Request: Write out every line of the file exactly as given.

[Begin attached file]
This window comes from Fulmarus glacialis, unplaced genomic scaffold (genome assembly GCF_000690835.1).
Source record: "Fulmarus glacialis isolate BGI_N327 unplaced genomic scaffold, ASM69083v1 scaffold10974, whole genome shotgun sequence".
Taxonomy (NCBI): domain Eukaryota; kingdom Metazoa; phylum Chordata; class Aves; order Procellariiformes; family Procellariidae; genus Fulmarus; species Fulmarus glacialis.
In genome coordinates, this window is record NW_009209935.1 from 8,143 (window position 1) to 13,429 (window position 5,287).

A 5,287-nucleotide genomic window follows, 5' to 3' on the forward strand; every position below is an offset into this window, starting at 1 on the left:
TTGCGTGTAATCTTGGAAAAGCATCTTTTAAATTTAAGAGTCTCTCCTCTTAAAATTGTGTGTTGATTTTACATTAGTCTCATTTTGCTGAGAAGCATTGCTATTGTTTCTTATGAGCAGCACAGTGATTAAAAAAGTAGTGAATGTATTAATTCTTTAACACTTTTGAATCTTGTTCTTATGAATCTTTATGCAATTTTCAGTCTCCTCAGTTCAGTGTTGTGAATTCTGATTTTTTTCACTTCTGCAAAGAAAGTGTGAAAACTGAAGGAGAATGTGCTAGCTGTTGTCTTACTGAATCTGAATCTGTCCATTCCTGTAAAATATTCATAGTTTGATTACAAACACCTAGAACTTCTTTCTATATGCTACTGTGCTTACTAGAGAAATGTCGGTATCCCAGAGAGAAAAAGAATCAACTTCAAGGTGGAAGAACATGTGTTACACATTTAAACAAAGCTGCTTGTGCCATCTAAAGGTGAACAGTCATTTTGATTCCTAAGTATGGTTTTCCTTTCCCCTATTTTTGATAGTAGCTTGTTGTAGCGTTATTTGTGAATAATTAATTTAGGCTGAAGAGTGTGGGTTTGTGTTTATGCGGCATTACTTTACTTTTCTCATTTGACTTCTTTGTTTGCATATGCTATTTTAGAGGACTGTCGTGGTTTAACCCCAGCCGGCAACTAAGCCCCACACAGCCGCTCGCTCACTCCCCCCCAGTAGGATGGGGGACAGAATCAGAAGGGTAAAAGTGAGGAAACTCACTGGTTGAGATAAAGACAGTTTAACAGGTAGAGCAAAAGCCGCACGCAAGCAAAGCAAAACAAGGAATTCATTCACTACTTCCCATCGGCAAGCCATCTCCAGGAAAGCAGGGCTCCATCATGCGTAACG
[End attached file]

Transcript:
This window comes from Fulmarus glacialis, unplaced genomic scaffold (genome assembly GCF_000690835.1).
Source record: "Fulmarus glacialis isolate BGI_N327 unplaced genomic scaffold, ASM69083v1 scaffold10974, whole genome shotgun sequence".
Taxonomy (NCBI): domain Eukaryota; kingdom Metazoa; phylum Chordata; class Aves; order Procellariiformes; family Procellariidae; genus Fulmarus; species Fulmarus glacialis.
In genome coordinates, this window is record NW_009209935.1 from 8,143 (window position 1) to 13,429 (window position 5,287).

A 5,287-nucleotide genomic window follows, 5' to 3' on the forward strand; every position below is an offset into this window, starting at 1 on the left:
TTGCGTGTAATCTTGGAAAAGCATCTTTTAAATTTAAGAGTCTCTCCTCTTAAAATTGTGTGTTGATTTTACATTAGTCTCATTTTGCTGAGAAGCATTGCTATTGTTTCTTATGAGCAGCACAGTGATTAAAAAAGTAGTGAATGTATTAATTCTTTAACACTTTTGAATCTTGTTCTTATGAATCTTTATGCAATTTTCAGTCTCCTCAGTTCAGTGTTGTGAATTCTGATTTTTTTCACTTCTGCAAAGAAAGTGTGAAAACTGAAGGAGAATGTGCTAGCTGTTGTCTTACTGAATCTGAATCTGTCCATTCCTGTAAAATATTCATAGTTTGATTACAAACACCTAGAACTTCTTTCTATATGCTACTGTGCTTACTAGAGAAATGTCGGTATCCCAGAGAGAAAAAGAATCAACTTCAAGGTGGAAGAACATGTGTTACACATTTAAACAAAGCTGCTTGTGCCATCTAAAGGTGAACAGTCATTTTGATTCCTAAGTATGGTTTTCCTTTCCCCTATTTTTGATAGTAGCTTGTTGTAGCGTTATTTGTGAATAATTAATTTAGGCTGAAGAGTGTGGGTTTGTGTTTATGCGGCATTACTTTACTTTTCTCATTTGACTTCTTTGTTTGCATATGCTATTTTAGAGGACTGTCGTGGTTTAACCCCAGCCGGCAACTAAGCCCCACACAGCCGCTCGCTCACTCCCCCCCAGTAGGATGGGGGACAGAATCAGAAGGGTAAAAGTGAGGAAACTCACTGGTTGAGATAAAGACAGTTTAACAGGTAGAGCAAAAGCCGCACGCAAGCAAAGCAAAACAAGGAATTCATTCACTACTTCCCATCGGCAAGCCATCTCCAGGAAAGCAGGGCTCCATCATGCGTAACG